Alex Salmond says lessons learned from Trump and Murdoch dealings
ALEX SALMOND today said he has learned a lesson in dealing with the rich and powerful after the row surrounding his link with Rupert Murdoch and Donald Trump.
First Minister says he “doesn’t care” what Trump thinks after the US developer claimed he was betrayed by Salmond over his golf course in the North-east.
But the SNP leader says he should have been more forceful in making it clear his dealings with powerful figures are about securing jobs for Scotland.
It comes amid opposition claims that he supported Mr Murdoch’s bid to takeover BSkyB to gain favourable press coverage for the SNP.
But Mr Salmond insisted today: “There was no quid pro quo.”
He added: “What there was, was the issue of jobs and employment in Scotland.
“Their argument was in terms of a consolidation of the ownership of BSkyB, that would mean an expansion of activities and that Scotland would be well placed to benefit.”
BSkyB employs 6,400 people in Glasgow, Uddingston, Livingston and Dunfermline.
Mr Salmond told BBC Scotland’s Call Kaye show today that the firm was “good employer” in Scotland.
“I would like to see more jobs in Scotland and that means more BSkyB jobs. There were 2000 jobs, which were under very substantial threat, but which are now being maintained and slightly expended in terms of contracting.”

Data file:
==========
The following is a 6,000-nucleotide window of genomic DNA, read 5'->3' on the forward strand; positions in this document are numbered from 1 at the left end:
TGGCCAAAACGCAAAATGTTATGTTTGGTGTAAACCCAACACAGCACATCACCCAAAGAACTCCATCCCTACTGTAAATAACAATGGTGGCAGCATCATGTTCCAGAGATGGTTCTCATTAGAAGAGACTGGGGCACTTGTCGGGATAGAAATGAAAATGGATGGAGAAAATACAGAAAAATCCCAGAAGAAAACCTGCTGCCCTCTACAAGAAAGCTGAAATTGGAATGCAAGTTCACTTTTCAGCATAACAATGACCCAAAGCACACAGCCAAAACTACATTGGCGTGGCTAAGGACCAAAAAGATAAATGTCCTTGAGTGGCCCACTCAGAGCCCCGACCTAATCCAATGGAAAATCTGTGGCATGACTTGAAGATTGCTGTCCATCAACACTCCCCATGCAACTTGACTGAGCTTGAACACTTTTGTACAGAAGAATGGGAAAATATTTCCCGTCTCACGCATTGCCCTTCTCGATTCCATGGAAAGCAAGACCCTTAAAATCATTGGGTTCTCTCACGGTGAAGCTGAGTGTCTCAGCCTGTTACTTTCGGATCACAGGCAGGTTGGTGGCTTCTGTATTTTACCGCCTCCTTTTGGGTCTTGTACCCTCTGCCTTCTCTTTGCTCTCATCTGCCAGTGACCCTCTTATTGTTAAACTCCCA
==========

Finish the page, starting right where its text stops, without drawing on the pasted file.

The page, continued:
He added: “The job of the First Minister is jobs and getting as many as we possibly can for Scotland. That’s one of the vital things a First Minister does.
“The lesson learned is that I’ll maybe advocate that even more forcibly and I look forward to my chance at the Leveson inquiry to spell that out in considerable detail.”
Mr Salmond has been branded an “undercover lobbyist” for Rupert Murdoch after emails emerged at the Leveson inquiry into press ethics which revealed that he was ready to lobby under fire UK culture secretary Jeremy Hunt in support of the media mogul’s takeover of BSkyB.
Trump is furious about proposals to build a windfarm adjacent to his golf resort in the North-east after claiming both Salmond and his predecessor Lord McConnell assured him this would not be built.
“I’ve fallen out with Donlad Trump because he doesn’t seem to understand that offshore renewable energy will bring 28,000 jobs to Scotland over the next 10 years,” Mr Salmond added.
“If you keep your eye on the jobs and investment, then you’re doing the job for Scotland. I wouldn’t be doing the job for Scotland if I said I would like to see 28,000 jobs, but Donald Trump says `boo’ to me so I will now change my mind about renewable energy in Scotland.
“The reason for the argument with Donald Trump is that I think offshore renewable energy is one of the key issues in the re-industrialisation of this country. I don’t care what Donald Trump says.”
Search for a job
Search for a car
Search for a house
Weather for Edinburgh
Tuesday 21 May 2013
Temperature: 6 C to 17 C
Wind Speed: 12 mph
Wind direction: North east
Temperature: 3 C to 13 C
Wind Speed: 23 mph
Wind direction: North west